Listening on the Edge: Oral History in the Aftermath of Crisis

Listening on the Edge: Oral History in the Aftermath of Crisis

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Overview

From the headlines of local newspapers to the coverage of major media outlets, scenes of war, natural disaster, political revolution and ethnic repression greet readers and viewers at every turn. What we often fail to grasp, however, despite numerous treatments of events is the deep meaning and broader significance of crisis and disaster. The complexity and texture of these situations are most evident in the broader personal stories of those whom the events impact most intimately. Oral history, with its focus on listening and collaborative creation with participants, has emerged as a forceful approach to exploring the human experience of crisis.

Despite the recent growth of crisis oral history fieldwork, there has been little formal discussion of the process and meaning of utilizing oral history in these environments. Oral history research takes on special dimensions when working in highly charged situations often in close proximity to traumatic events. The emergent inclination for oral historians to respond to document crisis calls for a shared conversation among scholars as to what we have learned from crisis work so far. This dialogue, at the heart of this collection of oral history excerpts and essays, reveals new layers of the work of the oral historian. From the perspective of crisis and disaster oral history, the book addresses both the ways in which we think about the craft of oral hsitory, and the manner in which we use it.

The book presents excerpts from oral histories done after twelve world crises, followed by critical analyses by the interviewers. Additional analytical chapters set the interviews in the contexts of pyschoanalysis and oral history methodology.

Product Details

ISBN-13: 9780199859306
Publisher: Oxford University Press, USA
Publication date: 05/01/2014
Series: Oxford Oral History Series
Pages: 312
Product dimensions: 6.10(w) x 9.10(h) x 0.90(d)

About the Author

Mark Cave is Senior Curator and Oral Historian, The Historic New Orleans Collection.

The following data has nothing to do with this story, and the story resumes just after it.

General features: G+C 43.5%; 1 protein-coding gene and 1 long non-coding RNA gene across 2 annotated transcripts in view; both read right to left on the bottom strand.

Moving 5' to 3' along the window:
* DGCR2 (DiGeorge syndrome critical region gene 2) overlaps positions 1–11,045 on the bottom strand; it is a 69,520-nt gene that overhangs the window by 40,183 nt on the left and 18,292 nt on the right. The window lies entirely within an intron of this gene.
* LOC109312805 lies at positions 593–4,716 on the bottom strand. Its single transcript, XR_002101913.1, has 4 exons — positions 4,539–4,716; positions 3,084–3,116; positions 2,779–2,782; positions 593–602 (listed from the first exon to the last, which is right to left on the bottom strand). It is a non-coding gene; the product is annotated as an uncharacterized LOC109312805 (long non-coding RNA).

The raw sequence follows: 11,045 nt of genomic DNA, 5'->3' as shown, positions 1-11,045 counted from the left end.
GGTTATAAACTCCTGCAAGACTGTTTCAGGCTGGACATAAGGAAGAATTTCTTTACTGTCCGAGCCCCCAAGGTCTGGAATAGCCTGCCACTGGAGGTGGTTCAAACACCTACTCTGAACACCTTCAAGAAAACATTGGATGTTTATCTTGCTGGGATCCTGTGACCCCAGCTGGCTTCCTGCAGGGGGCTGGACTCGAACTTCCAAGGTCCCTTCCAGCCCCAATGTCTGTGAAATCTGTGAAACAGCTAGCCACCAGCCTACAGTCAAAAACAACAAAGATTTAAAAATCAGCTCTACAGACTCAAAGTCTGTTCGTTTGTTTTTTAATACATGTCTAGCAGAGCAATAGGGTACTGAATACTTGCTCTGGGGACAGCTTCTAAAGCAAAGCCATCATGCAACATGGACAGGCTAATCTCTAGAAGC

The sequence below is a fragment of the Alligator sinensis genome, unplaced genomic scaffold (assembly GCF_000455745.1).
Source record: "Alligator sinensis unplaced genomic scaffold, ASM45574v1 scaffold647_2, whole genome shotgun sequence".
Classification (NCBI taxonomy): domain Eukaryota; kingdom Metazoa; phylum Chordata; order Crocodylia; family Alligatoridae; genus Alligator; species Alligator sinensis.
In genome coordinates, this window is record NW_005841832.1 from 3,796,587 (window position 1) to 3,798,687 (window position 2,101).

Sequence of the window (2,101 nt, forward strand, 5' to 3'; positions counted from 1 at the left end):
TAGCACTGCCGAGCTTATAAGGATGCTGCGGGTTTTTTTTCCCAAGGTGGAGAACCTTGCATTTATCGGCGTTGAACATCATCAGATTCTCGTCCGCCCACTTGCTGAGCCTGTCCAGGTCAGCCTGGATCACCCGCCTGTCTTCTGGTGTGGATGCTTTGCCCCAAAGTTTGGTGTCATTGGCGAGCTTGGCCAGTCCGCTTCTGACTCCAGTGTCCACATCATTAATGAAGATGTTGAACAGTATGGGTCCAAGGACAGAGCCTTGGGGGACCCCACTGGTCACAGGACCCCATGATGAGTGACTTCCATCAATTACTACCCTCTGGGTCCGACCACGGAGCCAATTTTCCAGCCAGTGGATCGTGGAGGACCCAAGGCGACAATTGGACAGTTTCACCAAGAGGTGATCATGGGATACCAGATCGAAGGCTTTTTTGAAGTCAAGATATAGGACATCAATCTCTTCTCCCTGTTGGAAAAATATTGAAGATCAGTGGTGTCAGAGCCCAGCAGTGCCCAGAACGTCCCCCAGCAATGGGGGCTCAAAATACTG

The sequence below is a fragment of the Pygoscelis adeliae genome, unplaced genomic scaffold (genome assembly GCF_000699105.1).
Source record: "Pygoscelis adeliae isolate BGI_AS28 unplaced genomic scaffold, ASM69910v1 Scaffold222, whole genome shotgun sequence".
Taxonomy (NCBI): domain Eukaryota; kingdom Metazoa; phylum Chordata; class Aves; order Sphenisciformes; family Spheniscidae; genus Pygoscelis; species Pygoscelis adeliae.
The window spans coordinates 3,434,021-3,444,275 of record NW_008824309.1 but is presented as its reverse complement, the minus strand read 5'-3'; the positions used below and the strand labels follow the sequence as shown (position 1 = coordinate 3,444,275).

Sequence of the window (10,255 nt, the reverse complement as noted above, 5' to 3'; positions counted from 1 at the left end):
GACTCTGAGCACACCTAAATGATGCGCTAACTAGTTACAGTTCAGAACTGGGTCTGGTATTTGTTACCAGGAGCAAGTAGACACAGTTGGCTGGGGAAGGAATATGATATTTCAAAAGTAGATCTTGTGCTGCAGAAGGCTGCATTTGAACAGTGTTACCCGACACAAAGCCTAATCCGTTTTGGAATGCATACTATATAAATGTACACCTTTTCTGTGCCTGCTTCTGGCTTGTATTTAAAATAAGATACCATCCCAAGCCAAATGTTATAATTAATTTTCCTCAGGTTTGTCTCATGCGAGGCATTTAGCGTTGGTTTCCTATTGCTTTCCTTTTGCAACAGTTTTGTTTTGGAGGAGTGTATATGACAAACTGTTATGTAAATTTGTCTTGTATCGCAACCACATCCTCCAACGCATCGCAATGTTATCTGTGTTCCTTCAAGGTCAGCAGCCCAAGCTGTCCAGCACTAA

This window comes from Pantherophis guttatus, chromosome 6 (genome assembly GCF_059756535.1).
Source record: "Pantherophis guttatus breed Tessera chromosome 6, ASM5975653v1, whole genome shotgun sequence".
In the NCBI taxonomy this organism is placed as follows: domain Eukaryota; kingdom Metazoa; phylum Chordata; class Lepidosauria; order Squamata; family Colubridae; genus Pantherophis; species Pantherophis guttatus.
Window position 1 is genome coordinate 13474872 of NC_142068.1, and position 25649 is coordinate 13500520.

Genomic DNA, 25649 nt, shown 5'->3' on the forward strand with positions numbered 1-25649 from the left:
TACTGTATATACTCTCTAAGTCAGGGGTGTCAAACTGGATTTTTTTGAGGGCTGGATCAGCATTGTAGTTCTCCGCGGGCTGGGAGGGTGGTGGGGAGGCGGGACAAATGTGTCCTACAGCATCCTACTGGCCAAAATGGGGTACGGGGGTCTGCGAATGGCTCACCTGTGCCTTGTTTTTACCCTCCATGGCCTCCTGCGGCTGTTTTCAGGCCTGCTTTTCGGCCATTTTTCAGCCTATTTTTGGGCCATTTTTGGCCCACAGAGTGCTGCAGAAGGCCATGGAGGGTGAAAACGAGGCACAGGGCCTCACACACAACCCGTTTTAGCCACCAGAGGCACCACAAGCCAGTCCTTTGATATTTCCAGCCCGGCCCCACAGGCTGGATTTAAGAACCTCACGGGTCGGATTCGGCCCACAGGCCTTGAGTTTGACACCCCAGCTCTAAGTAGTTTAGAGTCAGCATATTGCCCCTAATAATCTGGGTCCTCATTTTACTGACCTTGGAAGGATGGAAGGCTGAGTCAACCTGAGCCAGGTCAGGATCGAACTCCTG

Stephen M. Sloan is Assistant Professor of history and director, Institute for Oral History; Baylor University.

Table of Contents

Introduction: What Remains: Reflections on Crisis Oral History, Mark Cave

Part I: Clamor
1. When All is Lost: Metanarrative in the Oral History of Hanifa, Survivor of Srebrenica, Selma Leydesdorff
Oral history by Selma Leydesdorff with "Hanifa," Refugee camp, East Bosnia, April 2004

2. "To Dream My Family Tonight": Listening to Stories of Grief and Hope among Hazaras Refugees in Australia,
Denise Phillips
Oral histories by Denise Phillips with Reza and Juma, Brisbane and Melbourne, Australia, 2004-2011

3. Exhuming the Self: Trauma and Student Survivors of the Shootings at Virginia Tech, Tamara Kennelly and Susan E. Fleming-Cook
Oral histories by Susan E. Fleming Cook with Yang Kim, Derek O'Dell, and Kristina Heeger-Anderson, Blacksburg, Virginia, 2009-2010

4. Talking Cure: Trauma, Narrative, and the Cuban Rafter Crisis, Elizabeth Campisi
Oral histories by Elizabeth Campisi with Cuban Rafter Crisis survivors conducted in Miami, Florida, Lancaster, Pennsylvania, and Rochester, New York, 1998-2001

5. In the Ghost Forest: Listening to Tutsi Rescapés, Taylor Krauss
Oral histories by Taylor Krauss with Rwandan Rescapés, Kigali, Rwanda, 2007-2008.

6. The Continuing and Unfinished Present: Oral History and Psychoanalysis in the Aftermath of Terror, Ghislaine Boulanger


Part II: Resonance
7. Unlocked: Perspective and the New Orleans Prison Evacuation Crisis, Mark Cave
Oral histories by Mark Cave with members of the Louisiana Department of Corrections, Angola, Pineville, and Keithville, Louisiana, March 23 and 24, June 17 and 18, 2009

8. Living Too in Murder City: Oral History as Alternative Perspective to the Drug War in Ciudad Juarez, Eric Meringer
Oral histories by Eric Rodrigo Meringer with Juárez residents Jonathan, Rosa and Raul, Ciudad Juárez, Mexico, 2009-2010

9. Until Our Last Breath: Voices of Poisoned Workers in China, Karin Mak
Oral histories by Karin Mak with "Ren," "Min," "Fu," and "Wu," Huizhou, Guangdong and rural Sichuan, China, August and September, 2007

10. Woven Together: Attachment to Place in the Aftermath of Disaster, Perspectives from Four Continents,
Eleonora Rohland, Maike Böcker, Gitte Cullmann, Ingo Haltermann, Franz Mauelshagen
Oral histories by Eleonora Rohland, Maike Böcker, Gitte Cullmann, and Ingo Haltermann with residents of New Orleans, Louisiana; Accra, Ghana; eastern Brandenburg, Germany; and Chaitén, Chile, 2009-2010

11. Smile Through the Tears: Life, Art, and the Rwandan Genocide, Steven High
Oral history by Jessica Silva with Rupert Bazambanza, Montreal, Canada, June 3 and 12 and July 6, 2008

12. A Spiritual War: Crises of Faith in Combat Chaplains from Iraq and Afghanistan, David Peters
Interviews by David W. Peters with "Christina," "Michael," "Timothy," "Craig," and "George," Walter Reed Army Medical Center, Washington, DC, 2011

13. A Long Song: Oral History in the Time of Emergency and After, Mary Marshall Clark
Oral histories by Gerry Albarelli and Temma Kaplan with Mohammad Bilal-Mizra, Talat Hamdani, Zaheer Jaffery, Salman Jaffery, and Zohra Saed, New York City, October 2001 to June 2005

Conclusion: The Fabric of Crisis: Approaching the Heart of Oral History, Stephen Sloan

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